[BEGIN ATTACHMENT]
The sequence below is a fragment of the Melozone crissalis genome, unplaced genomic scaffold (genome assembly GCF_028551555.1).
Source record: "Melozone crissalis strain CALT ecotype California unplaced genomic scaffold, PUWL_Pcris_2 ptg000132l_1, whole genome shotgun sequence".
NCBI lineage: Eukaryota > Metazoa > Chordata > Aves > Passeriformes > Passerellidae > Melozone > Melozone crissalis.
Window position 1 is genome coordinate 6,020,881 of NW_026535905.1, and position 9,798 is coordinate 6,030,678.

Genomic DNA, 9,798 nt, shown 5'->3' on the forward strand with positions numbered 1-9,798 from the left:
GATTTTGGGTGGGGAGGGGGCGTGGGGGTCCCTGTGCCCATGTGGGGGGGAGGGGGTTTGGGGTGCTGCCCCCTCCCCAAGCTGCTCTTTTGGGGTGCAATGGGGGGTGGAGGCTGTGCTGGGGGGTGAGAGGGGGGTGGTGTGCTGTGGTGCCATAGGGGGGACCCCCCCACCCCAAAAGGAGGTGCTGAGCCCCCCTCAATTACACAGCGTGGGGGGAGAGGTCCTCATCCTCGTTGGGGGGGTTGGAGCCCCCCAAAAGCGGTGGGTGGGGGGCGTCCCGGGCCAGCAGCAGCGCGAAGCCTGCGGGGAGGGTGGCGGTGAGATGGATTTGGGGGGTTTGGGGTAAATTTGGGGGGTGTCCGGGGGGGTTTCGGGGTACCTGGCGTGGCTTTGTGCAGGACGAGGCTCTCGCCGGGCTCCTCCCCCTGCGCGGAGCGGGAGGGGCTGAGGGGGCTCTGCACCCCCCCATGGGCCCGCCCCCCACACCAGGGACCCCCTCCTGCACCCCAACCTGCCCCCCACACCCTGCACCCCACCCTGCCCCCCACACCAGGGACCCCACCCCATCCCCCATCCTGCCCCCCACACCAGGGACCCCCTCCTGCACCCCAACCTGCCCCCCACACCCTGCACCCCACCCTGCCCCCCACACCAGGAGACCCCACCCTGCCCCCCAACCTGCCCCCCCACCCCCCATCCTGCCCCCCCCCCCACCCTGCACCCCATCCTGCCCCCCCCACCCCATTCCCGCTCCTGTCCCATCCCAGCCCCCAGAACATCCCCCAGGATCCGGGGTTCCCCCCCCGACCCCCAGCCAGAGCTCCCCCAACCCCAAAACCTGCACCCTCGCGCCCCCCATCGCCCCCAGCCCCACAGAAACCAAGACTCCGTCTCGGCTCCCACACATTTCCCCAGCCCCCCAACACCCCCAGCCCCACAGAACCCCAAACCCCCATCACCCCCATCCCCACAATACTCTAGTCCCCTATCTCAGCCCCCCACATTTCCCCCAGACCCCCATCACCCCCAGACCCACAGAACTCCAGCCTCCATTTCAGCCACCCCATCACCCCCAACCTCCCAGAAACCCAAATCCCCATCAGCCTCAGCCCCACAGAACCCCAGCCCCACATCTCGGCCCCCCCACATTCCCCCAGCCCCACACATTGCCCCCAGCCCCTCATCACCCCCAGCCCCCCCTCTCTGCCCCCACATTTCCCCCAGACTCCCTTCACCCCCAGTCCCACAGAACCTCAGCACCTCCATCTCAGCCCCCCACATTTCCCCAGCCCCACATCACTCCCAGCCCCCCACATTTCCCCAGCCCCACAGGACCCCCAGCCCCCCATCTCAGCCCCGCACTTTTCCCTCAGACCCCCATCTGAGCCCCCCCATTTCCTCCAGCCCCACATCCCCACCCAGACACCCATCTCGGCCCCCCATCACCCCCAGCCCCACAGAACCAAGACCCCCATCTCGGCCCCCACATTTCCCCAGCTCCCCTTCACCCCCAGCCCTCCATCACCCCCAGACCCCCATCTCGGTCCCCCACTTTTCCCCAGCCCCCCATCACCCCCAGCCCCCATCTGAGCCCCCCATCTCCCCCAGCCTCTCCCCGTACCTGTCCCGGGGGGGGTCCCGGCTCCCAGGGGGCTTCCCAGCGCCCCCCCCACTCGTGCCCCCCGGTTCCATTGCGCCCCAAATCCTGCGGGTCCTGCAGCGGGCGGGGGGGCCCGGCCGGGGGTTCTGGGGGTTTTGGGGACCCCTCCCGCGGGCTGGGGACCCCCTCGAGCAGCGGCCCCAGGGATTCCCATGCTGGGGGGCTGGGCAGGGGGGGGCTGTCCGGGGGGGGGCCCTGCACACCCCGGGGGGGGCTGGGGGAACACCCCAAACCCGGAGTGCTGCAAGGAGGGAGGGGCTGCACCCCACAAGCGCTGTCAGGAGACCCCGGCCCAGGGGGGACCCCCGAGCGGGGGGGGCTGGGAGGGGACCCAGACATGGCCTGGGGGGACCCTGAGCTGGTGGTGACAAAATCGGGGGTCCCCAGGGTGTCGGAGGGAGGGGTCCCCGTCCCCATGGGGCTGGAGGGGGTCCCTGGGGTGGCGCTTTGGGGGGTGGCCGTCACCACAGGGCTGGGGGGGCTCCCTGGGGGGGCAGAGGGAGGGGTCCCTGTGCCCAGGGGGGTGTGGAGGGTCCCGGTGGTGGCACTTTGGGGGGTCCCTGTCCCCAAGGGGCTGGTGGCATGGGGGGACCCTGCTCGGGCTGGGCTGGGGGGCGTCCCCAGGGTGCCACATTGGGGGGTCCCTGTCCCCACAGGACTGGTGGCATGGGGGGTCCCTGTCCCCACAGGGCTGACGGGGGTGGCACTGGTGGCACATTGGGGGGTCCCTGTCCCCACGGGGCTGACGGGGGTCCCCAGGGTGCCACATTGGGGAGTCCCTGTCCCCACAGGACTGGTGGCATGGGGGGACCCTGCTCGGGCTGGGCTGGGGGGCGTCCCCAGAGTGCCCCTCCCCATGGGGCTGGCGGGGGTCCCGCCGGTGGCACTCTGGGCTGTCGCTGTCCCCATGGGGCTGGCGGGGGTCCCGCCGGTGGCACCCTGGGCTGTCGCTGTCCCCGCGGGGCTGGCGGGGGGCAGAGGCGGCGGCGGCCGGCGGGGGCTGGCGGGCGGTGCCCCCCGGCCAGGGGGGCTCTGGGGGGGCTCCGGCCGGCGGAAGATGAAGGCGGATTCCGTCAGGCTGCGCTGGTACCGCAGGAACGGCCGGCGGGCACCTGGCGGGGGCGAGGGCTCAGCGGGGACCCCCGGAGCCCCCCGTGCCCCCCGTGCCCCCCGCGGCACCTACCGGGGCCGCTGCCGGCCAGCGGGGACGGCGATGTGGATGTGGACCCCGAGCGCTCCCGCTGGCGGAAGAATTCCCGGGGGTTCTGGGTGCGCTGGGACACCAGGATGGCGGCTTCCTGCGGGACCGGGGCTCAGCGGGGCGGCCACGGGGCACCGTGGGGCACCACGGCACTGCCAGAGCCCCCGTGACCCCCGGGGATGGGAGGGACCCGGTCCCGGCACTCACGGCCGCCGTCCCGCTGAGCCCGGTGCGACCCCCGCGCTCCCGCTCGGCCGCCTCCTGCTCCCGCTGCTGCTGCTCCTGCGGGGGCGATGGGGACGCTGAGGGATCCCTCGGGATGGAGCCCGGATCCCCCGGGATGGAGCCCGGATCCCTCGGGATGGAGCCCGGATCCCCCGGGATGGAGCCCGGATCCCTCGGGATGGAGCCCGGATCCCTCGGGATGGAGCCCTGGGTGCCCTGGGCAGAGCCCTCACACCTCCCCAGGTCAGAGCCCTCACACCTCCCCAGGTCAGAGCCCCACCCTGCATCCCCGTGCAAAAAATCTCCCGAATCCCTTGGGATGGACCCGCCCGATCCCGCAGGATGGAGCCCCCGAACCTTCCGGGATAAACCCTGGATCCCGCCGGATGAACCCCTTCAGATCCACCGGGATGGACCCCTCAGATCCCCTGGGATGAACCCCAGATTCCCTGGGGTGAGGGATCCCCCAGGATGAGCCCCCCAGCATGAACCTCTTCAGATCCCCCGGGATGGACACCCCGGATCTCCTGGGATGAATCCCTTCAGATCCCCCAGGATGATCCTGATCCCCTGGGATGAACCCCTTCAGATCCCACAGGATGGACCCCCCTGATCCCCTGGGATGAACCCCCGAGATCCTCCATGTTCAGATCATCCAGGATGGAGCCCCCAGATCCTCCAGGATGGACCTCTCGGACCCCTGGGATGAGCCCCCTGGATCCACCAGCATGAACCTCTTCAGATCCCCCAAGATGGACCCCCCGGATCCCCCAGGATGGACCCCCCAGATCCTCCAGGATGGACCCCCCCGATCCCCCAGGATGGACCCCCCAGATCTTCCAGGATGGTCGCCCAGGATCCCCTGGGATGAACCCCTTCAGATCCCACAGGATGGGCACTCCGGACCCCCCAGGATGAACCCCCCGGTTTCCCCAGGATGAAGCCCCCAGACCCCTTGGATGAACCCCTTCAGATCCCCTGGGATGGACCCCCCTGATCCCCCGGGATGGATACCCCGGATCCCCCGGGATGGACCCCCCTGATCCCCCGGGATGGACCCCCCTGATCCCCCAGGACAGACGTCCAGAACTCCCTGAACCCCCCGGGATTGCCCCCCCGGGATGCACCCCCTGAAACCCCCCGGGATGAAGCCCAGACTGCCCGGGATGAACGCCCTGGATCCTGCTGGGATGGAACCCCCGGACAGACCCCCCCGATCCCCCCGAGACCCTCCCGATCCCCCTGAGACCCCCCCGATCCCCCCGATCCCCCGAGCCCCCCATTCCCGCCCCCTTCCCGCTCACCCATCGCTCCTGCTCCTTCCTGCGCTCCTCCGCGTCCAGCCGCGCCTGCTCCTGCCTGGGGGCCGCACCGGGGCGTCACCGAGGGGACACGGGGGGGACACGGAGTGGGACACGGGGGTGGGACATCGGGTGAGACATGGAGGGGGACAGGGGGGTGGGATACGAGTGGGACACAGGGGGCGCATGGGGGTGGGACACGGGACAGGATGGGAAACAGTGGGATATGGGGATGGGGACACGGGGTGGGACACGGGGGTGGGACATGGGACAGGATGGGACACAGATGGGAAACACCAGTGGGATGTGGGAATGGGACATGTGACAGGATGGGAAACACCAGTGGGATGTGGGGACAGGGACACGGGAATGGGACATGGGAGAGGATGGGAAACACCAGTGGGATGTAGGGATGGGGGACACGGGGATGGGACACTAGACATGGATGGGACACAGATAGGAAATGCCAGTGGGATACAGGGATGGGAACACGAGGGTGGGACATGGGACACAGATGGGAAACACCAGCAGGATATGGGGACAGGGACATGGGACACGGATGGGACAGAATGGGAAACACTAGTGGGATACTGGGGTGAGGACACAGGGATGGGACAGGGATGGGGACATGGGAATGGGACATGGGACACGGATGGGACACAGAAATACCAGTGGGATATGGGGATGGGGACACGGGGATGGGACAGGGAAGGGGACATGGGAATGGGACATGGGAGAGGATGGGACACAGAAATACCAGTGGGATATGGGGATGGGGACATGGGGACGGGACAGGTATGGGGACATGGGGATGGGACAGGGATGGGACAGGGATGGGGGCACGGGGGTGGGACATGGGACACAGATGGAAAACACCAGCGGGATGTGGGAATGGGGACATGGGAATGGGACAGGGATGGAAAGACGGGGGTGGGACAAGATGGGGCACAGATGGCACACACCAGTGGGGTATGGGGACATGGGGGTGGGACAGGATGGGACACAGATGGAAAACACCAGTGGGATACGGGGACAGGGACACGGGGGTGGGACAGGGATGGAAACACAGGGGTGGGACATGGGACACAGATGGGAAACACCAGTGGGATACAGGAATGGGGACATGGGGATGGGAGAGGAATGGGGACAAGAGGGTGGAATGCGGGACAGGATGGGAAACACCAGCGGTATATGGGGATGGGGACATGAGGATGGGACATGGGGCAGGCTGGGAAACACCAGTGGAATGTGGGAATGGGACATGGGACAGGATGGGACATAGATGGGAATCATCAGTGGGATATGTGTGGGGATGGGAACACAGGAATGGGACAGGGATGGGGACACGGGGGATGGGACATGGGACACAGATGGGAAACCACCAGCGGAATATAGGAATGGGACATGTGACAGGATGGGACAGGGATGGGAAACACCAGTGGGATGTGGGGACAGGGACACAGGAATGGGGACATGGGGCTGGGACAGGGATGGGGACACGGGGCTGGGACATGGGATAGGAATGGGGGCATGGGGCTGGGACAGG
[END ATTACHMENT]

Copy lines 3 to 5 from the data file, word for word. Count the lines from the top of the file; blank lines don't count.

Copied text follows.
NCBI lineage: Eukaryota > Metazoa > Chordata > Aves > Passeriformes > Passerellidae > Melozone > Melozone crissalis.
Window position 1 is genome coordinate 6,020,881 of NW_026535905.1, and position 9,798 is coordinate 6,030,678.

Genomic DNA, 9,798 nt, shown 5'->3' on the forward strand with positions numbered 1-9,798 from the left: